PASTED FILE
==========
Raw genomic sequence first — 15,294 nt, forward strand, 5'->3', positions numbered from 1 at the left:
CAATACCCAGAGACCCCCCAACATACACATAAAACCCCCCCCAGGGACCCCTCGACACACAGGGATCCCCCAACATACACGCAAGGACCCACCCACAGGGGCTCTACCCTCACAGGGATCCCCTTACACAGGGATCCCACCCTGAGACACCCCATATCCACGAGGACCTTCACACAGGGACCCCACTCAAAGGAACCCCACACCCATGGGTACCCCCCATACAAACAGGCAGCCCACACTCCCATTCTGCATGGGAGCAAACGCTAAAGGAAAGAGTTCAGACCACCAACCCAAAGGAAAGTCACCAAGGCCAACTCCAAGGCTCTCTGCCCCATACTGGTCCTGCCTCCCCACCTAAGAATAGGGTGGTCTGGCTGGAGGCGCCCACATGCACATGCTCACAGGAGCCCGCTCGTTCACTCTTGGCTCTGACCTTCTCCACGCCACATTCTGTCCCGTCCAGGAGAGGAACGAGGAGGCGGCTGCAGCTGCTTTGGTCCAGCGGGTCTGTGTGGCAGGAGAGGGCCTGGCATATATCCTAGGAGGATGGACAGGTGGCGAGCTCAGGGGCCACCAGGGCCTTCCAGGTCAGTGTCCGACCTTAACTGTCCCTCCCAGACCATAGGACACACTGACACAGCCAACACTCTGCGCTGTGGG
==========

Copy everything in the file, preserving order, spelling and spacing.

Raw genomic sequence first — 15,294 nt, forward strand, 5'->3', positions numbered from 1 at the left:
CAATACCCAGAGACCCCCCAACATACACATAAAACCCCCCCCAGGGACCCCTCGACACACAGGGATCCCCCAACATACACGCAAGGACCCACCCACAGGGGCTCTACCCTCACAGGGATCCCCTTACACAGGGATCCCACCCTGAGACACCCCATATCCACGAGGACCTTCACACAGGGACCCCACTCAAAGGAACCCCACACCCATGGGTACCCCCCATACAAACAGGCAGCCCACACTCCCATTCTGCATGGGAGCAAACGCTAAAGGAAAGAGTTCAGACCACCAACCCAAAGGAAAGTCACCAAGGCCAACTCCAAGGCTCTCTGCCCCATACTGGTCCTGCCTCCCCACCTAAGAATAGGGTGGTCTGGCTGGAGGCGCCCACATGCACATGCTCACAGGAGCCCGCTCGTTCACTCTTGGCTCTGACCTTCTCCACGCCACATTCTGTCCCGTCCAGGAGAGGAACGAGGAGGCGGCTGCAGCTGCTTTGGTCCAGCGGGTCTGTGTGGCAGGAGAGGGCCTGGCATATATCCTAGGAGGATGGACAGGTGGCGAGCTCAGGGGCCACCAGGGCCTTCCAGGTCAGTGTCCGACCTTAACTGTCCCTCCCAGACCATAGGACACACTGACACAGCCAACACTCTGCGCTGTGGG